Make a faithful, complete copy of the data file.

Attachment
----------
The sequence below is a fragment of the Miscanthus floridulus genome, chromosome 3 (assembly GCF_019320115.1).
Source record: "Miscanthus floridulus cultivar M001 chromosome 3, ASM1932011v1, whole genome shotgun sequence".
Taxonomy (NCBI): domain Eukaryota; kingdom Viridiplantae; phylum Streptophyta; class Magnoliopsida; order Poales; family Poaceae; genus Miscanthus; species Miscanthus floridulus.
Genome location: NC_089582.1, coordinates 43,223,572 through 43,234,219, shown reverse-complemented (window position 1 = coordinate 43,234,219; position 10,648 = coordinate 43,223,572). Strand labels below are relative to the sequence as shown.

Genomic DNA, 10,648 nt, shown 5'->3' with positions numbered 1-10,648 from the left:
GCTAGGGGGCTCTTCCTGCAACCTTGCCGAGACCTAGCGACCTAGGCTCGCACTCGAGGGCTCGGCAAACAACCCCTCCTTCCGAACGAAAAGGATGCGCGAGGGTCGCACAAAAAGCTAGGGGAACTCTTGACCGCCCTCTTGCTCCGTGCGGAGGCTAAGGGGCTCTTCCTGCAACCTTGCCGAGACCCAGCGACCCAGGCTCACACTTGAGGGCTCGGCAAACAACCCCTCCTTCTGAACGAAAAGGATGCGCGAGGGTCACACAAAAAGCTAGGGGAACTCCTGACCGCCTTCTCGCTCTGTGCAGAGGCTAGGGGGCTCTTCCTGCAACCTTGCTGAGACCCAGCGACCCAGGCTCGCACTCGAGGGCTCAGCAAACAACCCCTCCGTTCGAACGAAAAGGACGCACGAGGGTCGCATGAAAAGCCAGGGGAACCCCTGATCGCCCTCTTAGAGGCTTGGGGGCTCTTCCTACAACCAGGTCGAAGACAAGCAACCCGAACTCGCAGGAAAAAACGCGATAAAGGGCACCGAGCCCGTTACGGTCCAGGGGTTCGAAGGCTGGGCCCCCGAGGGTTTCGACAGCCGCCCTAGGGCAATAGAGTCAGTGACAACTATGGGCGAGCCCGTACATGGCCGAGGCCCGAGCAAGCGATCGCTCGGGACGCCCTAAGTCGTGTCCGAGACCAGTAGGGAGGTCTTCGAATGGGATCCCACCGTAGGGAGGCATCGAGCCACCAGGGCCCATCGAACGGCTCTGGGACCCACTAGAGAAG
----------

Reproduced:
The sequence below is a fragment of the Miscanthus floridulus genome, chromosome 3 (assembly GCF_019320115.1).
Source record: "Miscanthus floridulus cultivar M001 chromosome 3, ASM1932011v1, whole genome shotgun sequence".
Taxonomy (NCBI): domain Eukaryota; kingdom Viridiplantae; phylum Streptophyta; class Magnoliopsida; order Poales; family Poaceae; genus Miscanthus; species Miscanthus floridulus.
Genome location: NC_089582.1, coordinates 43,223,572 through 43,234,219, shown reverse-complemented (window position 1 = coordinate 43,234,219; position 10,648 = coordinate 43,223,572). Strand labels below are relative to the sequence as shown.

Genomic DNA, 10,648 nt, shown 5'->3' with positions numbered 1-10,648 from the left:
GCTAGGGGGCTCTTCCTGCAACCTTGCCGAGACCTAGCGACCTAGGCTCGCACTCGAGGGCTCGGCAAACAACCCCTCCTTCCGAACGAAAAGGATGCGCGAGGGTCGCACAAAAAGCTAGGGGAACTCTTGACCGCCCTCTTGCTCCGTGCGGAGGCTAAGGGGCTCTTCCTGCAACCTTGCCGAGACCCAGCGACCCAGGCTCACACTTGAGGGCTCGGCAAACAACCCCTCCTTCTGAACGAAAAGGATGCGCGAGGGTCACACAAAAAGCTAGGGGAACTCCTGACCGCCTTCTCGCTCTGTGCAGAGGCTAGGGGGCTCTTCCTGCAACCTTGCTGAGACCCAGCGACCCAGGCTCGCACTCGAGGGCTCAGCAAACAACCCCTCCGTTCGAACGAAAAGGACGCACGAGGGTCGCATGAAAAGCCAGGGGAACCCCTGATCGCCCTCTTAGAGGCTTGGGGGCTCTTCCTACAACCAGGTCGAAGACAAGCAACCCGAACTCGCAGGAAAAAACGCGATAAAGGGCACCGAGCCCGTTACGGTCCAGGGGTTCGAAGGCTGGGCCCCCGAGGGTTTCGACAGCCGCCCTAGGGCAATAGAGTCAGTGACAACTATGGGCGAGCCCGTACATGGCCGAGGCCCGAGCAAGCGATCGCTCGGGACGCCCTAAGTCGTGTCCGAGACCAGTAGGGAGGTCTTCGAATGGGATCCCACCGTAGGGAGGCATCGAGCCACCAGGGCCCATCGAACGGCTCTGGGACCCACTAGAGAAG